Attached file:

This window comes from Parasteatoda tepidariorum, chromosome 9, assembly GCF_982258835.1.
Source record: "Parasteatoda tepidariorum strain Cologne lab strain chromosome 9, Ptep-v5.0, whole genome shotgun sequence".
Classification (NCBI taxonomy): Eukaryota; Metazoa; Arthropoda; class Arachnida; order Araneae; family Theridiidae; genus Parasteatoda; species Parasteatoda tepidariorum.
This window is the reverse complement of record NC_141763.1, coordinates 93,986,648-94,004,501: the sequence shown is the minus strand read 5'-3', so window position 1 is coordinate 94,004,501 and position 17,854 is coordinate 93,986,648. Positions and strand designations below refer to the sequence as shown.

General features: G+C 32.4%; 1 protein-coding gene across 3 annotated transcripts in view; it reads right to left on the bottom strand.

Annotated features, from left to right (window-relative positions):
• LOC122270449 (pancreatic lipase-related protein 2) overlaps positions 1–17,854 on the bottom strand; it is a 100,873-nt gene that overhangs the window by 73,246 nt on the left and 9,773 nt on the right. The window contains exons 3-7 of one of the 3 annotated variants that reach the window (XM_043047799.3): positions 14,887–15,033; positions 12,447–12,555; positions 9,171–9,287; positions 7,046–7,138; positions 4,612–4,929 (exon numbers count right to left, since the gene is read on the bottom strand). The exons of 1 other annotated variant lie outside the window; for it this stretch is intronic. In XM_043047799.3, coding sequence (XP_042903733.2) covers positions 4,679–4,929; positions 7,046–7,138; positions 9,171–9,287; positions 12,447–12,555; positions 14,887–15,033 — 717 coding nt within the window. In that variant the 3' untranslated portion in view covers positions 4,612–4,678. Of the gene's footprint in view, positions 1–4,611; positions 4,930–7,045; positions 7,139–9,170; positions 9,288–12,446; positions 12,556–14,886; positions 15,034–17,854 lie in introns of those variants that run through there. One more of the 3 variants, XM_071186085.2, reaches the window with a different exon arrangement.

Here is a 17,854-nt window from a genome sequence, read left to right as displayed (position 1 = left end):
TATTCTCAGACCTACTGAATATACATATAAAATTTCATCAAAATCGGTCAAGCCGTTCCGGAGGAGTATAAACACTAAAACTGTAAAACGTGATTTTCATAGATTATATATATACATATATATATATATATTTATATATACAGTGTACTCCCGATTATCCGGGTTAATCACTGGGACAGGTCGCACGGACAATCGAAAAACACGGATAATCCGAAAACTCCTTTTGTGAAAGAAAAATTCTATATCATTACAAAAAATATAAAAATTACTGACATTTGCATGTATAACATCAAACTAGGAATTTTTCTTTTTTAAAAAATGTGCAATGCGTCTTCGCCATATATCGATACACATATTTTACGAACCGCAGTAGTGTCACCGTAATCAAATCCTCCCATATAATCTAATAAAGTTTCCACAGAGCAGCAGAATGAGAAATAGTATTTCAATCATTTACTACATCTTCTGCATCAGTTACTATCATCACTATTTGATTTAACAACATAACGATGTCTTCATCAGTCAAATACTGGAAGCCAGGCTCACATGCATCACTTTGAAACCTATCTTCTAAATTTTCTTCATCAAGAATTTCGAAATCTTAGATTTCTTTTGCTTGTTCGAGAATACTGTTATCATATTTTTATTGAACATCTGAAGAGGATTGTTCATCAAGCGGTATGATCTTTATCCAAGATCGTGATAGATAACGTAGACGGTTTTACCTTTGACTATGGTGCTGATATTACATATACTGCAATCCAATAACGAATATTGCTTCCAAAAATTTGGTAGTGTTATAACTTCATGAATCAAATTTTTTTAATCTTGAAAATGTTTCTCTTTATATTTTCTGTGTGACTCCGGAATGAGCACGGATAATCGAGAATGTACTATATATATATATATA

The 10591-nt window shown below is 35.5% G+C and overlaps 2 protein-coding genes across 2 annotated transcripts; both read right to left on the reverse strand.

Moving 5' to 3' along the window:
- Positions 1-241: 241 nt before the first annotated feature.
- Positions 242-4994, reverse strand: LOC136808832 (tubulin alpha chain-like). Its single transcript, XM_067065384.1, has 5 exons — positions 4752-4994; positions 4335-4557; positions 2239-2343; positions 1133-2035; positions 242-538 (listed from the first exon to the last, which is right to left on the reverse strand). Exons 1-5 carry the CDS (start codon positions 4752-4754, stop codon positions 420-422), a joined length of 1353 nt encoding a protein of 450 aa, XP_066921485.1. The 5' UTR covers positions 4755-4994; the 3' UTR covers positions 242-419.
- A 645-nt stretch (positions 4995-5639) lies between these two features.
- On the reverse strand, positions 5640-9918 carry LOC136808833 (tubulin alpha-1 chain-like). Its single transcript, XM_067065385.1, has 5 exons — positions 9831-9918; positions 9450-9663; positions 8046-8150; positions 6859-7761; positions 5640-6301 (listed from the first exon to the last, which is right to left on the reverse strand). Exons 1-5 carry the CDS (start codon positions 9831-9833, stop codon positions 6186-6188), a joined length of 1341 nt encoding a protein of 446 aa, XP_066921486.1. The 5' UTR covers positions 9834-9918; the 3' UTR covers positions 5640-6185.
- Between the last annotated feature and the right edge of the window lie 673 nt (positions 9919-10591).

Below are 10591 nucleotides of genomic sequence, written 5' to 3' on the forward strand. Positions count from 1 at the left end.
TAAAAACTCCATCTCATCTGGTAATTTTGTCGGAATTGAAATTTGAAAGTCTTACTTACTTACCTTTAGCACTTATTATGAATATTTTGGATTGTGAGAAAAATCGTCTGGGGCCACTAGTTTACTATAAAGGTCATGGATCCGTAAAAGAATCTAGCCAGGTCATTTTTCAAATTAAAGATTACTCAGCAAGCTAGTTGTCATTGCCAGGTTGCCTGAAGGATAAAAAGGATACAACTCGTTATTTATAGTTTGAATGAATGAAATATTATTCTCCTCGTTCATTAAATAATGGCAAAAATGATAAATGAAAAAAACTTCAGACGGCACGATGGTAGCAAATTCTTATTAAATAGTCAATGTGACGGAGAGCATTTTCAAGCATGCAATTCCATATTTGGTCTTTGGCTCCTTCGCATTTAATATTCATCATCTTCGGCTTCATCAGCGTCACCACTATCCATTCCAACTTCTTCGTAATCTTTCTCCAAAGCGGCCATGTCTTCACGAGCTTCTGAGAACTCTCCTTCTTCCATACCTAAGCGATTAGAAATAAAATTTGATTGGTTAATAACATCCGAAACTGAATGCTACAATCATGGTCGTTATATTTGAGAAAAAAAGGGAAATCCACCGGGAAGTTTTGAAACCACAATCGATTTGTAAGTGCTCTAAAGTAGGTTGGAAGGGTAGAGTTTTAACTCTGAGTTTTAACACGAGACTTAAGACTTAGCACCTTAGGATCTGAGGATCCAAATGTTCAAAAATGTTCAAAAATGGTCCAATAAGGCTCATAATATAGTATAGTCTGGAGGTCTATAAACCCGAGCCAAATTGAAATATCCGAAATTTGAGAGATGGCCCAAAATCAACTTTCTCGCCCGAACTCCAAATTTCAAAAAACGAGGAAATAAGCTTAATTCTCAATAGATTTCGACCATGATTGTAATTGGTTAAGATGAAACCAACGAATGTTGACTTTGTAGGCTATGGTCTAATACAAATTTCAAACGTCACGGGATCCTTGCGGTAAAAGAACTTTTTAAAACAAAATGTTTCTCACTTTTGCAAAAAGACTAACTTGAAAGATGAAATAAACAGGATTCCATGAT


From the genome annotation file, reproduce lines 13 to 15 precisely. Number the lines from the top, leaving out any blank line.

- Positions 242-4994, reverse strand: LOC136808832 (tubulin alpha chain-like). Its single transcript, XM_067065384.1, has 5 exons — positions 4752-4994; positions 4335-4557; positions 2239-2343; positions 1133-2035; positions 242-538 (listed from the first exon to the last, which is right to left on the reverse strand). Exons 1-5 carry the CDS (start codon positions 4752-4754, stop codon positions 420-422), a joined length of 1353 nt encoding a protein of 450 aa, XP_066921485.1. The 5' UTR covers positions 4755-4994; the 3' UTR covers positions 242-419.
- A 645-nt stretch (positions 4995-5639) lies between these two features.
- On the reverse strand, positions 5640-9918 carry LOC136808833 (tubulin alpha-1 chain-like). Its single transcript, XM_067065385.1, has 5 exons — positions 9831-9918; positions 9450-9663; positions 8046-8150; positions 6859-7761; positions 5640-6301 (listed from the first exon to the last, which is right to left on the reverse strand). Exons 1-5 carry the CDS (start codon positions 9831-9833, stop codon positions 6186-6188), a joined length of 1341 nt encoding a protein of 446 aa, XP_066921486.1. The 5' UTR covers positions 9834-9918; the 3' UTR covers positions 5640-6185.